UK commits £1.8m to boosting airport security with AI

Eight projects have been selected to trial cutting-edge technology over the next 12 months

The UK government has sunk 1.8 million into the development of cutting-edge artificial intelligence (AI) to bolster security and help alleviate wait times at some of the country's busiest airports.

Eight projects have been chosen to trial technology that the government hopes will help bridge the gap between maintaining robust security measures and offering a quick and easy-to-use service for passengers.

Advertisement - Article continues below

Security Screening Technologies, a small research team based in Derbyshire, has been given the nod to test an AI system that's been trained to identify suspicious objects in footwear, including explosives. If successful, the technology would mean passengers would no longer be required to take their shoes off during pre-flight security checks.

A sophisticated scanning system is also being developed by Sequestim, a small team based in Wales, that promises to provide a way for security staff to scan passengers as they pass through security gates without the need to take off outer clothing.

Sequestim's highly sensitive camera is able to detect a person's natural radiation and convert the data into an image, at which point it uses machine learning to accurately assess whether the individual is carrying a potentially harmful device.

"This latest 1.8 million of funding invests in innovative projects that will ensure we are continuing to capitalise on pioneering research," said aviation minister Baroness Sugg. "The aim is to have a safer and smoother travel experience for air passengers.

Advertisement - Article continues below
Advertisement - Article continues below

"We have a proud history of the early adoption and use of cutting-edge technology and this programme is helping to ensure we continue to lead the way in airport security."

The eight winning projects have 12 months to trial their proposed solutions, which include the use of electromagnetic imaging cameras to detect objects inside luggage, the collection of gas samples from cargo to check for explosives, and the application of AI to perform many of the tasks currently performed manually, such as humans analysing scan results for potential threats.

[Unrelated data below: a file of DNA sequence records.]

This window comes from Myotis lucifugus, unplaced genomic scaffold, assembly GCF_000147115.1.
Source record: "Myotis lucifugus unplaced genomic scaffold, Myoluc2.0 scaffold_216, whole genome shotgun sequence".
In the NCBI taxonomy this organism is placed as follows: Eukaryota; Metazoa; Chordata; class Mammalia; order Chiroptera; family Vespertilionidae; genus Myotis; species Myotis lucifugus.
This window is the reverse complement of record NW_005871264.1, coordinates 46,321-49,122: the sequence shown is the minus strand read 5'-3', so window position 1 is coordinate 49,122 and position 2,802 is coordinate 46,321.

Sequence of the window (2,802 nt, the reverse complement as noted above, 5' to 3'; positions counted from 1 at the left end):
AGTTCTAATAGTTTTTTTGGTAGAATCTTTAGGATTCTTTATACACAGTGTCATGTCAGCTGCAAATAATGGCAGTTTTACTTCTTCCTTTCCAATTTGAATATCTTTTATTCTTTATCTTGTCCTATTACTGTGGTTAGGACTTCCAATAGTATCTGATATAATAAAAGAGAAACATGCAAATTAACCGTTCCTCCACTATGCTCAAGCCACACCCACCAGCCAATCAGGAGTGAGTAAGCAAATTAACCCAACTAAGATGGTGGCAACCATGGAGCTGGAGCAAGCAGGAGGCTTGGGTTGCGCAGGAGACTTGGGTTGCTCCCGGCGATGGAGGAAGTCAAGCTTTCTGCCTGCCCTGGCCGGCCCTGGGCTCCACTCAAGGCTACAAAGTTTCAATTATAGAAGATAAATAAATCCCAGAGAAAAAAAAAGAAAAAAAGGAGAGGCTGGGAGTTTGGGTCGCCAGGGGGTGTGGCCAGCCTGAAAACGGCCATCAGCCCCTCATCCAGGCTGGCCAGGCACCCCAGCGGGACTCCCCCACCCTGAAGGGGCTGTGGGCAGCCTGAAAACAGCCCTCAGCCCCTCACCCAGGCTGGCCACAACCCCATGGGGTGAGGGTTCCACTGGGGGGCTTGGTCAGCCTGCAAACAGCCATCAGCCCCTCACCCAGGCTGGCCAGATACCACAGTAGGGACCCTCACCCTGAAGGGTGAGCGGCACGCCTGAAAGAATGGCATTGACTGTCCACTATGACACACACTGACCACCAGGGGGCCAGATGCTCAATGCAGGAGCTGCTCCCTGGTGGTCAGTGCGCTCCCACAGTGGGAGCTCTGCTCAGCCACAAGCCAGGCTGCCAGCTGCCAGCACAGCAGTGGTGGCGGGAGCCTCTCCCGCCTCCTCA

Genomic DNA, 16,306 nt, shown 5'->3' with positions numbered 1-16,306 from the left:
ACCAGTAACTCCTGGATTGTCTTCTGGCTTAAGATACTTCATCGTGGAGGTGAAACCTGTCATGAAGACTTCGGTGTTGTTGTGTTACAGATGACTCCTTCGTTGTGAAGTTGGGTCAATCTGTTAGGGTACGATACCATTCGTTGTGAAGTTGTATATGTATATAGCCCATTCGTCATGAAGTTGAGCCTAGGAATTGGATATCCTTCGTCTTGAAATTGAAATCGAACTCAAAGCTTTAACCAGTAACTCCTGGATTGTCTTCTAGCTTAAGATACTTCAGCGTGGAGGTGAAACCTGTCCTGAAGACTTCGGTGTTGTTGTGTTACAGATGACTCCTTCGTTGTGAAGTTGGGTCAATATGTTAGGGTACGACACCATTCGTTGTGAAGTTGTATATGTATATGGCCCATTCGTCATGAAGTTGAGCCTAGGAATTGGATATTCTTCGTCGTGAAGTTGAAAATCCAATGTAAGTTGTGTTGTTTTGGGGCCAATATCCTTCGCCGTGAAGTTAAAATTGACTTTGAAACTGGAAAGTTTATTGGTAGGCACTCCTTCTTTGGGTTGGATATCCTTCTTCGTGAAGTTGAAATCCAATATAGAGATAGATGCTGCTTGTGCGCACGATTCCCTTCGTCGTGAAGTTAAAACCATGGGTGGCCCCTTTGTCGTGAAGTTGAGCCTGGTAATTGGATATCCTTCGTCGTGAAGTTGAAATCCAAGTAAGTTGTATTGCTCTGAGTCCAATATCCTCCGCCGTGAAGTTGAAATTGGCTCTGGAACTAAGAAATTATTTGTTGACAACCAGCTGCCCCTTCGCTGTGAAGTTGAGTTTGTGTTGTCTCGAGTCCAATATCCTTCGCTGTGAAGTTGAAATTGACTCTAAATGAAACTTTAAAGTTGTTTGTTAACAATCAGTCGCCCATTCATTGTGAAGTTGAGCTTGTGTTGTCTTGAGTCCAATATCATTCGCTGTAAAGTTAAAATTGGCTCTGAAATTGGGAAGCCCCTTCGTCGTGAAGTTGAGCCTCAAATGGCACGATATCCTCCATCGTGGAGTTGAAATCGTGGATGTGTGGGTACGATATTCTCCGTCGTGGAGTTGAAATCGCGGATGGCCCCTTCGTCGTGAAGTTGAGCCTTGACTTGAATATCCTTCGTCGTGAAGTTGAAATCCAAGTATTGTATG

The funding has been offered as part of a 5-year Future Aviation Security Solutions (FASS) programme, a joint initiative between the Department of Transport and the Home Office that seeks to modernise airport security with products at the cutting-edge.

Although the initial 1.8 million to allow for the testing of the technology, there's no indication as to how much it will cost to implement security upgrades across the UK, or which airports would eventually receive the kit.

Advertisement - Article continues below

X-ray-like CT scanners, similar to those found in hospitals, have been trialled across Europe and the US, however, adoption has been slow given the $300,000 price tag for an individual scanner.

The programme comes four months after a USB containing 2.5GB of classified information on Heathrow Airport security protocols was found discarded on a street. 

Featured Resources

Preparing for long-term remote working after COVID-19

Learn how to safely and securely enable your remote workforce

Download now

Cloud vs on-premise storage: What’s right for you?

Key considerations driving document storage decisions for businesses

Download now

Staying ahead of the game in the world of data

Create successful marketing campaigns by understanding your customers better

Download now

Transforming productivity

Solutions that facilitate work at full speed

Download now


artificial intelligence (AI)

MIT develops AI tech to edit outdated Wikipedia articles

13 Feb 2020

Most Popular

Google Android

Over two dozen Android apps found stealing user data

7 Jul 2020

How to find RAM speed, size and type

24 Jun 2020

The road to recovery

30 Jun 2020